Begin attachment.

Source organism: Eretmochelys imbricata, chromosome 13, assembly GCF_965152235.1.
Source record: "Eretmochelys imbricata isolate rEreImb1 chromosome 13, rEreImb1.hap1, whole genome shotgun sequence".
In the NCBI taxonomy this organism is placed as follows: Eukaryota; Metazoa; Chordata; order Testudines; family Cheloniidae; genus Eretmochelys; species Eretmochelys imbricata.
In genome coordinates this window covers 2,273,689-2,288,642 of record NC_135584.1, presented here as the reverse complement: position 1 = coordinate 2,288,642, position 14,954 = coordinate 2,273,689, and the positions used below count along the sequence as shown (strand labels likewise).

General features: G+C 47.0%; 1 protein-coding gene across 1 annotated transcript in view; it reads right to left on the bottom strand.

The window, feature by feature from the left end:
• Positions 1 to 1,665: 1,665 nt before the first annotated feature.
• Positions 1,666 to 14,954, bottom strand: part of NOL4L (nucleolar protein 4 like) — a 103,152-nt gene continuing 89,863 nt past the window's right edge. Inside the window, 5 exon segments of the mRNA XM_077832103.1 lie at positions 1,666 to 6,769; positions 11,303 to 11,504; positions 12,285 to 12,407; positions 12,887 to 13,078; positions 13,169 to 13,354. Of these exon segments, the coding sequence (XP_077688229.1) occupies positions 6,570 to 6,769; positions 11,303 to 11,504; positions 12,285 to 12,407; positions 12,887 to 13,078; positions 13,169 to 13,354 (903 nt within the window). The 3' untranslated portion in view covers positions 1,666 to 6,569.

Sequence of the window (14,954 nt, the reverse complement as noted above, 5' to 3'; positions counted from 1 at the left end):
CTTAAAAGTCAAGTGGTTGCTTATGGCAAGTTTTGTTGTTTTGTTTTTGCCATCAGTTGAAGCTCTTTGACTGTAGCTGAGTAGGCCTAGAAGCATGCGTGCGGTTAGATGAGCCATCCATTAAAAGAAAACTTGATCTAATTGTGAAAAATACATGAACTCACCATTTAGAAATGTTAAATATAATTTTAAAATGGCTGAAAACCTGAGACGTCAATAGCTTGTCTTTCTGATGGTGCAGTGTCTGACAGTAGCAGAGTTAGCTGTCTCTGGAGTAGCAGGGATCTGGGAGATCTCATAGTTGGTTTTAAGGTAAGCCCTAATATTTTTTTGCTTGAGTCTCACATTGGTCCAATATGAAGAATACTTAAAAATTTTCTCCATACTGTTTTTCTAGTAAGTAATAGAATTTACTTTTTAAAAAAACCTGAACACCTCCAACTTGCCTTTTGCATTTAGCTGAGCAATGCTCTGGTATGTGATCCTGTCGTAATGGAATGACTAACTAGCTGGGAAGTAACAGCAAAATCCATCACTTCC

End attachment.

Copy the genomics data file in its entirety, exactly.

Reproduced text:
Source organism: Eretmochelys imbricata, chromosome 13, assembly GCF_965152235.1.
Source record: "Eretmochelys imbricata isolate rEreImb1 chromosome 13, rEreImb1.hap1, whole genome shotgun sequence".
In the NCBI taxonomy this organism is placed as follows: Eukaryota; Metazoa; Chordata; order Testudines; family Cheloniidae; genus Eretmochelys; species Eretmochelys imbricata.
In genome coordinates this window covers 2,273,689-2,288,642 of record NC_135584.1, presented here as the reverse complement: position 1 = coordinate 2,288,642, position 14,954 = coordinate 2,273,689, and the positions used below count along the sequence as shown (strand labels likewise).

General features: G+C 47.0%; 1 protein-coding gene across 1 annotated transcript in view; it reads right to left on the bottom strand.

The window, feature by feature from the left end:
• Positions 1 to 1,665: 1,665 nt before the first annotated feature.
• Positions 1,666 to 14,954, bottom strand: part of NOL4L (nucleolar protein 4 like) — a 103,152-nt gene continuing 89,863 nt past the window's right edge. Inside the window, 5 exon segments of the mRNA XM_077832103.1 lie at positions 1,666 to 6,769; positions 11,303 to 11,504; positions 12,285 to 12,407; positions 12,887 to 13,078; positions 13,169 to 13,354. Of these exon segments, the coding sequence (XP_077688229.1) occupies positions 6,570 to 6,769; positions 11,303 to 11,504; positions 12,285 to 12,407; positions 12,887 to 13,078; positions 13,169 to 13,354 (903 nt within the window). The 3' untranslated portion in view covers positions 1,666 to 6,569.

Sequence of the window (14,954 nt, the reverse complement as noted above, 5' to 3'; positions counted from 1 at the left end):
CTTAAAAGTCAAGTGGTTGCTTATGGCAAGTTTTGTTGTTTTGTTTTTGCCATCAGTTGAAGCTCTTTGACTGTAGCTGAGTAGGCCTAGAAGCATGCGTGCGGTTAGATGAGCCATCCATTAAAAGAAAACTTGATCTAATTGTGAAAAATACATGAACTCACCATTTAGAAATGTTAAATATAATTTTAAAATGGCTGAAAACCTGAGACGTCAATAGCTTGTCTTTCTGATGGTGCAGTGTCTGACAGTAGCAGAGTTAGCTGTCTCTGGAGTAGCAGGGATCTGGGAGATCTCATAGTTGGTTTTAAGGTAAGCCCTAATATTTTTTTGCTTGAGTCTCACATTGGTCCAATATGAAGAATACTTAAAAATTTTCTCCATACTGTTTTTCTAGTAAGTAATAGAATTTACTTTTTAAAAAAACCTGAACACCTCCAACTTGCCTTTTGCATTTAGCTGAGCAATGCTCTGGTATGTGATCCTGTCGTAATGGAATGACTAACTAGCTGGGAAGTAACAGCAAAATCCATCACTTCC